Friday, September 23, 2011

Story of the World (SOTW): Introduction

I like that most of the chapters in SOTW are easily broken up into two parts.  We will be studying history twice a week and science twice, so this easily fits into our schedule.  We did the introduction over two days this week.  In the introductory chapter we learned about what history is, what archaeology is, and how we can find out about the lives of people who lived long ago without talking to them or interviewing them.

After listening to the first half of the chapter, we made a family timeline and recorded major events from the year 1900 through 2011.  I just taped a bunch of papers together and made the line with a marker, then the boys helped me figure out where to mark birthdays, marriages, etc. We're planning to hang this in the schoolroom and add to it as we grow!  I also showed them how we could take a "piece" of the timeline and break it down into smaller parts, such as a timeline just for 2011 broken into months.

We are also going to make lapbooks for each chapter.  Fortunately, I had found and saved this awesome lapbook for SOTW Volume 1 a while ago.  Instead of putting our components on file folders, we're putting them into a blank spiral bound book.  It will be much easier to store!!  Below you can see the cover of my oldest son's book.  We just printed out the cover page and glued it to the front of the blank book.

For Chapter 0 (the introduction!), we added a pocket about "What is History?"  I just had my first grader do the pocket.  However, for my fourth grader, I had him do the pocket with pictures and then write a short paragraph about what he learned about "what is history?".  We then folded his little "report" and added it to the pocket.  His lapbook pages are shown in the next two photos.

For the second part of the chapter we learned about what archaeologists do and we had our own dig!!  This is an idea from the Activity Guide, but I loved seeing how Satori and her mom did a similar dig over at Satori Smiles.  Below are photos from our dig.

I mixed up sand, cornstarch, and water to make the sand hold together a bit more than it would otherwise.  Then I put it into a metal cake pan (after I'd put a bunch of "artifacts" into the bottom of the pan) and marked off a grid with pieces of string.  I showed the boys how archaeologists excavate one area at a time.  Luckily, we took a field trip a few weeks ago to a real dig site and I was able to show them a photo of an area marked off into a grid with trenches.  If it weren't for the wonderful flexibility of homeschooling, they probably wouldn't have had a real-life experience like that to tie into their learning.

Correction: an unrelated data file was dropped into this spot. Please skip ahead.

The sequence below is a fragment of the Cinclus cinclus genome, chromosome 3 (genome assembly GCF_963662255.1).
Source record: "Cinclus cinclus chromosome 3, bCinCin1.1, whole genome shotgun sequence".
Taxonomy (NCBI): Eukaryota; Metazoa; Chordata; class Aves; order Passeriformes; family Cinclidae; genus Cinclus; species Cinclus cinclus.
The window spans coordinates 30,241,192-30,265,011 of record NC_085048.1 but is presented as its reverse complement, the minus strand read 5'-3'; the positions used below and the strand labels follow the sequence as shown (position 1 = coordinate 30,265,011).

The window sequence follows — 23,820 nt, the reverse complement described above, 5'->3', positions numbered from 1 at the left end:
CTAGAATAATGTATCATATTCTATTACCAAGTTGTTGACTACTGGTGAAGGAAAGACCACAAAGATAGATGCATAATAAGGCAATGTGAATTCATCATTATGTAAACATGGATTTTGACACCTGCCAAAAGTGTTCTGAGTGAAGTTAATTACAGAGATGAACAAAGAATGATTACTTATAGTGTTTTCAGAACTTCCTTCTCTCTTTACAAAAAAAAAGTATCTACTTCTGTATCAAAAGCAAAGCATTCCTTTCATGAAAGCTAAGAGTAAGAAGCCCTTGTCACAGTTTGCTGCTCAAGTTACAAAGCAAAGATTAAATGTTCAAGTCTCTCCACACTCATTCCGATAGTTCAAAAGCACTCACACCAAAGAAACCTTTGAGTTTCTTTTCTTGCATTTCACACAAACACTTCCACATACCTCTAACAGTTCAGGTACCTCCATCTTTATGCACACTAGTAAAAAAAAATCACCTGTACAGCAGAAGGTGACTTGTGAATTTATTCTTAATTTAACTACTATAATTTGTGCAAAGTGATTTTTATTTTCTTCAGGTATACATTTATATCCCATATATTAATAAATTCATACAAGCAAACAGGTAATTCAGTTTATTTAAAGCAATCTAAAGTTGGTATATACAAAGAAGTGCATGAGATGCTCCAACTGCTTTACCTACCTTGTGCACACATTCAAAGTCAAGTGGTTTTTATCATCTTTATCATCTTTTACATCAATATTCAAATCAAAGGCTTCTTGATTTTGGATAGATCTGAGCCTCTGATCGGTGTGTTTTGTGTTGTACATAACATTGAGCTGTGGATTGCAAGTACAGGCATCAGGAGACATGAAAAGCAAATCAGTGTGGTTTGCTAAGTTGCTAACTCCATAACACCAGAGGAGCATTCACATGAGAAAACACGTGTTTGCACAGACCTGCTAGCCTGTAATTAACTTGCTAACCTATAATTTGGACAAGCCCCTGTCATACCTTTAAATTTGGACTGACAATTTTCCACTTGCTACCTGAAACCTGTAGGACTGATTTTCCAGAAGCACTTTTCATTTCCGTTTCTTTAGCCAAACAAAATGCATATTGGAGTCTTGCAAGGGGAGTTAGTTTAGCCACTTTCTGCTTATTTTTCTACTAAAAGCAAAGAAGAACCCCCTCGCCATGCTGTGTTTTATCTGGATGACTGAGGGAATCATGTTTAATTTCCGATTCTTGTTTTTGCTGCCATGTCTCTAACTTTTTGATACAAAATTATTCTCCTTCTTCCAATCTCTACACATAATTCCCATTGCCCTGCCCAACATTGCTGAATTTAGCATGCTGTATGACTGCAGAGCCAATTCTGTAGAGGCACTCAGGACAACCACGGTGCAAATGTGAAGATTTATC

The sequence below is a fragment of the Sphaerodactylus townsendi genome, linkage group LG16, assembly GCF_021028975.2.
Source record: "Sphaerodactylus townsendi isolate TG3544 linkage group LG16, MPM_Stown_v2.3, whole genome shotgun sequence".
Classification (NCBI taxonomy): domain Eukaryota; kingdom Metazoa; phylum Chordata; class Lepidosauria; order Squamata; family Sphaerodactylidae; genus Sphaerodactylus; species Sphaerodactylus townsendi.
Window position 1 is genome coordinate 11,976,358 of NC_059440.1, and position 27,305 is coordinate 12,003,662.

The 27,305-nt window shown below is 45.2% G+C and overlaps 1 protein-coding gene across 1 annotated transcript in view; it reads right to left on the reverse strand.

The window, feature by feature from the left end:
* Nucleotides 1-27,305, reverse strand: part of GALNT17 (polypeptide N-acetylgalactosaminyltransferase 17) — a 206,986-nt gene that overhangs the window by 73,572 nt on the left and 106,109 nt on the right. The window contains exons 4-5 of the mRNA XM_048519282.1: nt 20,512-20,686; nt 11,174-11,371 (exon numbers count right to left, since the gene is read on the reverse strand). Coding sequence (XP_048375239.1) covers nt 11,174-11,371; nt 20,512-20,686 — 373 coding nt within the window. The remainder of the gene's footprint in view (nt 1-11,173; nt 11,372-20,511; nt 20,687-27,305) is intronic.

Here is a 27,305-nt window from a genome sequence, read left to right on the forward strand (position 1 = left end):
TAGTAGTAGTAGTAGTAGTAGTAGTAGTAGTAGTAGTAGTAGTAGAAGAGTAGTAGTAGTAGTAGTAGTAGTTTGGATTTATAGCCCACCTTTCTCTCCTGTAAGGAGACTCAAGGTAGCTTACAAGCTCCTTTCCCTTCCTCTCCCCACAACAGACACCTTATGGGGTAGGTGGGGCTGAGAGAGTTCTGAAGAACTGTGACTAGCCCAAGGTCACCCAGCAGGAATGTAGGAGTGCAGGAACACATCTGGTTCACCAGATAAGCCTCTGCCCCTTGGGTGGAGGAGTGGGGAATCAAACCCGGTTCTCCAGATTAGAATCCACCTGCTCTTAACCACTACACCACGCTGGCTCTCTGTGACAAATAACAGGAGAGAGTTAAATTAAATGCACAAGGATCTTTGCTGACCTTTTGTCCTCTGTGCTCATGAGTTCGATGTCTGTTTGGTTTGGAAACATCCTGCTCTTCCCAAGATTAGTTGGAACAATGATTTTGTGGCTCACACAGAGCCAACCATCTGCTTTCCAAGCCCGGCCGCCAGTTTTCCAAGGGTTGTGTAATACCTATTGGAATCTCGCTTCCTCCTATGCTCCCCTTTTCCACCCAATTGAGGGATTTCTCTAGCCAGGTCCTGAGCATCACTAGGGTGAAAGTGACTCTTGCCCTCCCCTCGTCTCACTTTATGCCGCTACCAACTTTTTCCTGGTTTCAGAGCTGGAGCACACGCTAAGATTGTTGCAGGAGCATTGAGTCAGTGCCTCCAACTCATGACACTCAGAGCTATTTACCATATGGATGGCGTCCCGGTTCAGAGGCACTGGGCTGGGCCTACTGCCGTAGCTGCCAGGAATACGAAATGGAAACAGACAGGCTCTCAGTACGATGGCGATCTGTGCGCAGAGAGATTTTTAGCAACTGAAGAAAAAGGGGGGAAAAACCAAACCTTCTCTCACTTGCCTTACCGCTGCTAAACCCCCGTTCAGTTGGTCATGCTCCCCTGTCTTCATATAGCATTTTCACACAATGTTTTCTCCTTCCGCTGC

We "excavated" into a colander to be sure we didn't miss any little pieces.

When we found something, we put it into a baggie and labeled the bag with the coordinates of the square we'd found it in.

I had made up a grid worksheet for each of them to record their finds.  They had these on clipboards and it was all very official and very fun!! regrets about staying up until after midnight to get this activity prepped.  It was totally worth it!!  You can see my 4th grader's grid below.


  1. I love your story! Thanks for sharing!

  2. You are so creative! Love everything!

  3. Hello,
    I read this idea and loved it. Today my kids and I did this with Chicken bones, they had a blast!
    Here is a website that I used with this activity,
    Thank you so much for this idea, it was great!!!!

  4. Well put and organized! Thank you for sharing!

  5. thanks for the dig project idea! We did our own version today - really fun! will post about it soon.